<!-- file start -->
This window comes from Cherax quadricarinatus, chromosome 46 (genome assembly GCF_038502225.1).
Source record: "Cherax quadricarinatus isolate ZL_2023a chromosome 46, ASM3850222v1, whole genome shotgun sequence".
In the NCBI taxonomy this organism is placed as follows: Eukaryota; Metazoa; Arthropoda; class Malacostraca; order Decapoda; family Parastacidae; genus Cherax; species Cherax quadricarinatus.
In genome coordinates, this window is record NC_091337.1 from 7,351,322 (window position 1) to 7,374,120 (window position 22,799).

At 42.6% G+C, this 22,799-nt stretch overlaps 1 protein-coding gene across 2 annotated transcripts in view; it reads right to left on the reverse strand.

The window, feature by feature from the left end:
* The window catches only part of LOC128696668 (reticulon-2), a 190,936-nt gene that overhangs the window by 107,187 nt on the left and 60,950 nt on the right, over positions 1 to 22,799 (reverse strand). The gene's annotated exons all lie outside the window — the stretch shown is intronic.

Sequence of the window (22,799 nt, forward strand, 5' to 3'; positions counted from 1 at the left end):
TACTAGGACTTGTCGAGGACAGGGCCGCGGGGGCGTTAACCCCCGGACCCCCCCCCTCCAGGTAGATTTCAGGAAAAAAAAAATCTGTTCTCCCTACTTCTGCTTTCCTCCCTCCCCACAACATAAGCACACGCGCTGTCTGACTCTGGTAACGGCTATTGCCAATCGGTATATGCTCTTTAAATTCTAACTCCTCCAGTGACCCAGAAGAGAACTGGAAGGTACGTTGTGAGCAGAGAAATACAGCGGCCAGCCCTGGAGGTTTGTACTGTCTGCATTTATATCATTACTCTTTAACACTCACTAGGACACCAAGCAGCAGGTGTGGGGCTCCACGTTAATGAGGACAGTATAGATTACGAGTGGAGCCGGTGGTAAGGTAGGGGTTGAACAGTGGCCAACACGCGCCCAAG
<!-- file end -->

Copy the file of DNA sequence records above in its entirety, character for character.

This window comes from Cherax quadricarinatus, chromosome 46 (genome assembly GCF_038502225.1).
Source record: "Cherax quadricarinatus isolate ZL_2023a chromosome 46, ASM3850222v1, whole genome shotgun sequence".
In the NCBI taxonomy this organism is placed as follows: Eukaryota; Metazoa; Arthropoda; class Malacostraca; order Decapoda; family Parastacidae; genus Cherax; species Cherax quadricarinatus.
In genome coordinates, this window is record NC_091337.1 from 7,351,322 (window position 1) to 7,374,120 (window position 22,799).

At 42.6% G+C, this 22,799-nt stretch overlaps 1 protein-coding gene across 2 annotated transcripts in view; it reads right to left on the reverse strand.

The window, feature by feature from the left end:
* The window catches only part of LOC128696668 (reticulon-2), a 190,936-nt gene that overhangs the window by 107,187 nt on the left and 60,950 nt on the right, over positions 1 to 22,799 (reverse strand). The gene's annotated exons all lie outside the window — the stretch shown is intronic.

Sequence of the window (22,799 nt, forward strand, 5' to 3'; positions counted from 1 at the left end):
TACTAGGACTTGTCGAGGACAGGGCCGCGGGGGCGTTAACCCCCGGACCCCCCCCCTCCAGGTAGATTTCAGGAAAAAAAAAATCTGTTCTCCCTACTTCTGCTTTCCTCCCTCCCCACAACATAAGCACACGCGCTGTCTGACTCTGGTAACGGCTATTGCCAATCGGTATATGCTCTTTAAATTCTAACTCCTCCAGTGACCCAGAAGAGAACTGGAAGGTACGTTGTGAGCAGAGAAATACAGCGGCCAGCCCTGGAGGTTTGTACTGTCTGCATTTATATCATTACTCTTTAACACTCACTAGGACACCAAGCAGCAGGTGTGGGGCTCCACGTTAATGAGGACAGTATAGATTACGAGTGGAGCCGGTGGTAAGGTAGGGGTTGAACAGTGGCCAACACGCGCCCAAG